The UN declared a famine in two regions of Somalia last week. Thousands of people are pouring into over crowded refugee camps everyday, while thousands more are languishing in a persistant state of food insecurity.

$1.1 billion dollars has been committee so far for the Horn of Africa food crisis, but there is still a gap of $1 billion to fulfill basic humanitarian needs caused by the worst drought in 60 years.   Below is a list of the top 30 donors to humanitarian programs in Somalia, Ethiopia, Kenya, and Djbouti. From OCHA.

  1. United States – $448,017,213 ($46,704,961)
  2. European Commission – $167,237,380 ($8,111,588)
  3. Japan – $90,386,480
  4. UN Central Emergency Response Fund – $86,298,912 ($11 million)
  5. United Kingdom – $65,334,968 ($122,734,183)
  6. Canada – $26,050,674 ($3,902,440)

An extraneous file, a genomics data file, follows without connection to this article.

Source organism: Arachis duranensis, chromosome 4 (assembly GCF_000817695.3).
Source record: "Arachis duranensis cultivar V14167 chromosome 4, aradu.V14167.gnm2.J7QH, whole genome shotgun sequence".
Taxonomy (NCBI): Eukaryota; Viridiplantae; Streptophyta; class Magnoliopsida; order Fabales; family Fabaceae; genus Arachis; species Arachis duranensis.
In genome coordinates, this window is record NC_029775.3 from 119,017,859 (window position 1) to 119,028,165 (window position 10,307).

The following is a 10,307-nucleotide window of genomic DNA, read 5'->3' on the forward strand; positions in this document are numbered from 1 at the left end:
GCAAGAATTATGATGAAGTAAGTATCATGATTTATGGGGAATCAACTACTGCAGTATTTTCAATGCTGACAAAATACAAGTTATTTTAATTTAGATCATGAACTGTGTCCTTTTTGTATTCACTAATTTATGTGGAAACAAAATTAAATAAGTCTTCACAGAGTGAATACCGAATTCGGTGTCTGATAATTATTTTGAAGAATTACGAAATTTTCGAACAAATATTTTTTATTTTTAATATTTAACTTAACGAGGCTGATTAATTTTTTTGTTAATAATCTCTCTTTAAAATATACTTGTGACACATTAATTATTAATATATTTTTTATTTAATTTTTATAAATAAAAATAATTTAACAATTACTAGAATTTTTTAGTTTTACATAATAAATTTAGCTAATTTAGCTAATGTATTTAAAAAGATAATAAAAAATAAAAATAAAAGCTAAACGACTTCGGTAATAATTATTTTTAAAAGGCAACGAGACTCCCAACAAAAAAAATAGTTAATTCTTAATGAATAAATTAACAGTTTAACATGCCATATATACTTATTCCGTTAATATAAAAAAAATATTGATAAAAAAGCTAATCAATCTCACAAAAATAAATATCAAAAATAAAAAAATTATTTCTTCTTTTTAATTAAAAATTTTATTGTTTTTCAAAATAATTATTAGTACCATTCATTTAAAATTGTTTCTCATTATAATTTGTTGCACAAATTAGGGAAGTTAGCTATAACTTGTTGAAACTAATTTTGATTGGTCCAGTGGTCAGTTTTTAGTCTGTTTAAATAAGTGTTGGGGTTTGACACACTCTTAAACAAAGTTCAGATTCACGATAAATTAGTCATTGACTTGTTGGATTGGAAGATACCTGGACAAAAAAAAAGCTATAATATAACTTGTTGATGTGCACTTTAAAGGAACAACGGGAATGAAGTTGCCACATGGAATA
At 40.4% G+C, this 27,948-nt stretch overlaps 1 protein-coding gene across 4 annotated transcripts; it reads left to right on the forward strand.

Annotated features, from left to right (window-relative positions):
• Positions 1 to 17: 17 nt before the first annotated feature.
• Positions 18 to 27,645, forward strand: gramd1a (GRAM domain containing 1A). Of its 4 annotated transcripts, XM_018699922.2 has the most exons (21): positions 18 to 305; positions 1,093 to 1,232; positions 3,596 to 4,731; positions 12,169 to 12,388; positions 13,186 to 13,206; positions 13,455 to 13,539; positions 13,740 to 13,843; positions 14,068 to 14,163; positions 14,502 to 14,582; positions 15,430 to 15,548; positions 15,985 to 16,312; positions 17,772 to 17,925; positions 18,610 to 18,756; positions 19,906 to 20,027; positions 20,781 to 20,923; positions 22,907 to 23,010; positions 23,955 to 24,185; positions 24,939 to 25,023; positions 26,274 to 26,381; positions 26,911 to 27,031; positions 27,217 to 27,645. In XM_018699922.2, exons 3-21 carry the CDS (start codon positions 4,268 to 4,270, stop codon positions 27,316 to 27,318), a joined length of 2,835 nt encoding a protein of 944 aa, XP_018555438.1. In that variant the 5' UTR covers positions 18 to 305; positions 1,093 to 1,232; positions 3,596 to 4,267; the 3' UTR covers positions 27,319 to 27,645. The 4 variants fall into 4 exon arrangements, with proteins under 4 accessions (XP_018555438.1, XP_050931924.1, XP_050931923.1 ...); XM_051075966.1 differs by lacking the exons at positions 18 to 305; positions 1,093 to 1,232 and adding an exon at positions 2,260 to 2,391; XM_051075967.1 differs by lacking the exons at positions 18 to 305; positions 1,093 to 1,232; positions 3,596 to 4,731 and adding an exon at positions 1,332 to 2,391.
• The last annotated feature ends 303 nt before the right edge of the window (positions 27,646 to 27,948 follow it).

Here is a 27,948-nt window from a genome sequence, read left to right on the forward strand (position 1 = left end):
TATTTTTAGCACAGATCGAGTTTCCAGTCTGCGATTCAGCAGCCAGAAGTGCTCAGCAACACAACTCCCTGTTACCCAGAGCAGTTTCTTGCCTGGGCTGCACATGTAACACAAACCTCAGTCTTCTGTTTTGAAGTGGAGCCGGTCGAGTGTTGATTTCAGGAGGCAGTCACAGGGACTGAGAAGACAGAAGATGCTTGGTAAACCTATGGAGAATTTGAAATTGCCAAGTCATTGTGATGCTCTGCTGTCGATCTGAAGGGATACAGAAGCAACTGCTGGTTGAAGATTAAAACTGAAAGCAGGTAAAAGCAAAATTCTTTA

7. Denmark – $22,754,682
  8. Sweden – $20,175,100
  9. Norway – $22,187,271
  10. Brazil – $22,095,646
  11. The Netherlands – $13,635,563
  12. Germany – $13,159,162
  13. Spain – $12,194,066 ($4,977,729)
  14. Switzerland – $10,767,113 ($572,738)
  15. Finland – $7,701,130
  16. Australia – $7,455,698 ($47,169,811)
  17. France – $5,564,352 ($1,353,276)
  18. Ireland – $4,852,895 ($569,801)
  19. Italy – $3,012,512 ($1,430,615)
  20. United Arab Emirates – $1,927,649
  21. Sudan – $1,788,000
  22. Islamic Development Bank – $1 million
  23. Russian Federation – $1 million
  24. New Zealand – $762,777
  25. Saudi Arabia – $738,487
  26. African Development Bank – $507,898
  27. Luxembourg – $276,578
  28. South Africa – $146,199
  29. Czech Republic – $112,676
  30. Estonia – $42,254

 

The UN is holding a pledging conference in Nairobi today in order to raise $1.6 billion, which is needed to cover humanitarian assistance over the next 12 months.  More donors to step up–and fast. This is a famine.

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